The Disappointing Tale of Adriatic JH: A Fig Variety Unsuitable for South Florida's Climate

Discover the Adriatic JH, a fig variety that faced disappointment in South Florida's rain and humidity. Learn about its growth, appearance, taste, caprification, and the challenges it encountered. Explore the Adriatic JH fig variety's journey in South Florida, where rain and humidity posed significant challenges. Read about its growth, appearance, and taste experience, including caprification by the fig wasp.

The Disappointing Tale of Adriatic JH: A Fig Variety Unsuitable for South Florida's Climate
JH Adriatic

In the quest to explore different fig varieties that thrive in South Florida's tropical climate, I recently had the opportunity to grow and taste the Adriatic JH fig variety. While fig enthusiasts around the world may praise its unique characteristics, my experience with this particular fig left me yearning for more. In this blog post, I'll share my firsthand account of growing, tasting, and ultimately being disappointed by the Adriatic JH.

The Adriatic JH fig tree is undoubtedly a beauty to behold. Its large, broad leaves provide ample shade, and the tree itself grows vigorously, reaching impressive heights. The figs themselves are visually appealing, boasting a golden-yellow hue when ripe and a slightly elongated shape. The skin is smooth and delicate, adding to the anticipation of the taste that lies beneath. 

At first glance, the Adriatic JH figs held much promise. I eagerly plucked a perfectly ripe fruit and allowed its aroma to entice me. The initial bite revealed a soft and tender flesh with a honey-like sweetness, intermingled with subtle notes of melon. However, it was the fig's sensitivity to the South Florida climate that marred the overall experience.

South Florida's humidity and frequent rainfall proved to be the Achilles' heel of the Adriatic JH fig variety. Despite my best efforts to protect the tree from excessive moisture, the figs became increasingly prone to spoilage. Their delicate skin failed to withstand the humidity, rendering them mushy and unappetizing. Even the slightest rain shower was enough to compromise the figs' integrity, leaving me disheartened.

A friend named Brian Melton of ProFig kindly sent me a batch of caprified Adriatic JH figs, offering me a taste of the deliciousness that lay just beyond my reach. As I unwrapped the carefully packaged figs, their sweet and earthy aroma instantly permeated the air. The figs themselves were a sight to behold, with their slightly shriveled appearance indicating the transformative work of the fig wasp. Intriguing, dark spots dotted their skin, serving as a reminder of the intricate partnership between the fig and its minuscule pollinator.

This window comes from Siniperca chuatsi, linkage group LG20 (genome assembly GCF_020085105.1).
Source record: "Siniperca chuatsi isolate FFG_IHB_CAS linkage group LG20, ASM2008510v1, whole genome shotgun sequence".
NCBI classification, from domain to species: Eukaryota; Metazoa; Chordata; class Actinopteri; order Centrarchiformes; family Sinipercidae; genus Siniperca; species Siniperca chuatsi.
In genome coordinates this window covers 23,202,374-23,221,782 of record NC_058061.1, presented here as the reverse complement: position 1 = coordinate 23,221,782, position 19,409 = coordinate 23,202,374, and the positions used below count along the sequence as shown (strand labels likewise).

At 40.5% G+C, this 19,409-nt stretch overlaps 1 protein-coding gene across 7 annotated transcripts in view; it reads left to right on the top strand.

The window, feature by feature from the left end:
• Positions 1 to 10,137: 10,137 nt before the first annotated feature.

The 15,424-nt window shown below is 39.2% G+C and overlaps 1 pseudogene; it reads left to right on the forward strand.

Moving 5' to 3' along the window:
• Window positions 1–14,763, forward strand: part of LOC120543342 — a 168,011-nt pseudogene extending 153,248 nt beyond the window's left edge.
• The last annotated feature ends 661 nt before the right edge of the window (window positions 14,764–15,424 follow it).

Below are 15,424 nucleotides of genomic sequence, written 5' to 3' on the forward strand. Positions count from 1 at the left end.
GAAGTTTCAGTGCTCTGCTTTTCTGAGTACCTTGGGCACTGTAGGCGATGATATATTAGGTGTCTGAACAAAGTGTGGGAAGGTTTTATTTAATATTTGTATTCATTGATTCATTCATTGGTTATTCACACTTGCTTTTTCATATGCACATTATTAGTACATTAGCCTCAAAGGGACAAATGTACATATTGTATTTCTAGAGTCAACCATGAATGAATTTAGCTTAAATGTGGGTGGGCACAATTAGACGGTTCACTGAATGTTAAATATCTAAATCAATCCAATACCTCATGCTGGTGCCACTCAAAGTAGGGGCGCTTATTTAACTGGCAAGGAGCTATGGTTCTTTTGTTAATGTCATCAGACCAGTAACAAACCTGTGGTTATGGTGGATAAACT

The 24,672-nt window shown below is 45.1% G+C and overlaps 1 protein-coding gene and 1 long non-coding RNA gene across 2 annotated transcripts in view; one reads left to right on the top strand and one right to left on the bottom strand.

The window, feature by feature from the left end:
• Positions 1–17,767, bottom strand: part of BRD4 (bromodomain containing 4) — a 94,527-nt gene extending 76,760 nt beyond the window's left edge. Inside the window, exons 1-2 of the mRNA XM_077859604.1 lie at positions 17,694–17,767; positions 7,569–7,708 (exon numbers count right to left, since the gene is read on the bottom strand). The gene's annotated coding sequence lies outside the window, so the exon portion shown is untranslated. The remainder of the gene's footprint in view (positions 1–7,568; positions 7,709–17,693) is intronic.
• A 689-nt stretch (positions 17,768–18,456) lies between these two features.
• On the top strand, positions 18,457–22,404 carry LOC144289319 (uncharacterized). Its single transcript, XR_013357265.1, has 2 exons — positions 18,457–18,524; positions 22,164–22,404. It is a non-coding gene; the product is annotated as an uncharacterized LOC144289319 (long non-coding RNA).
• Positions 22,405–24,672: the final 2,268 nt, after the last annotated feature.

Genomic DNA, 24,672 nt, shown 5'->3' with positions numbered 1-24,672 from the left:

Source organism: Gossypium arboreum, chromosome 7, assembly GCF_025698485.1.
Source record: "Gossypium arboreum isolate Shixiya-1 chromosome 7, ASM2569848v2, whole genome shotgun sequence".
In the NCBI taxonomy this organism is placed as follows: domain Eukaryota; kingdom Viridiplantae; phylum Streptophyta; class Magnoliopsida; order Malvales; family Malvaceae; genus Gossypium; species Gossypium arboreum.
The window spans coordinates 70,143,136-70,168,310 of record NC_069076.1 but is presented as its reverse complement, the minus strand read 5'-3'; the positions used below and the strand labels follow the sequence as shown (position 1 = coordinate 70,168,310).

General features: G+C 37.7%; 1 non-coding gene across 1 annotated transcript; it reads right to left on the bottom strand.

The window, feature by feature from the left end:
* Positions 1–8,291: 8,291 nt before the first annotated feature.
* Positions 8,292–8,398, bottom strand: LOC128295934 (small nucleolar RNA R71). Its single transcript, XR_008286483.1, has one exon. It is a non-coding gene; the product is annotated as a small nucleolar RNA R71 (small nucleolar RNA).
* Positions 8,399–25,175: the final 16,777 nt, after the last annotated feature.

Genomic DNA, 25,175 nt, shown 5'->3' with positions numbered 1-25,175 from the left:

Anticipation filled the air as I gingerly plucked a caprified Adriatic JH fig from the bunch. Its texture was noticeably firmer compared to its non-caprified counterparts, showcasing the transformation brought about by the fig wasp's pollination efforts. The fig felt velvety in my hands, its tender skin yielding slightly under gentle pressure.

With a flick of the knife, I exposed the fig's luscious crimson interior, revealing a tapestry of seeds enrobed in a honey-like syrup. The moment of truth had arrived. As the first bite met my palate, an explosion of flavors unfolded—a perfect harmony of sweetness and complexity. The fig's natural sweetness was heightened by the caprification process, resulting in a taste that bordered on sublime. Juicy and succulent, each bite was a reminder of what the Adriatic JH figs could have been had they thrived in South Florida's climate.

Alas, as I savored the exquisite flavor of Brian's caprified Adriatic JH figs, I couldn't help but lament their absence from my own harvest. The tantalizing taste only served to accentuate the disappointment of my failed attempts to replicate such perfection on my own fig tree. It was a bittersweet experience, one that left me longing for a fruitful fig harvest in the sultry embrace of South Florida's tropical climate.

In conclusion, while caprification held the promise of enhancing the Adriatic JH fig variety, it remained an unattainable dream in my South Florida garden. The tantalizing taste of Brian's caprified figs served as a bitter reminder of the missed potential and a wistful yearning for the fig variety's true glory. Perhaps one day, through further experimentation or the discovery of a more suitable variety, I will experience the joy of caprified figs in my own backyard. Until then, I can only cherish the memory of that fleeting taste of fig perfection and hope for future success in my fig-growing endeavors.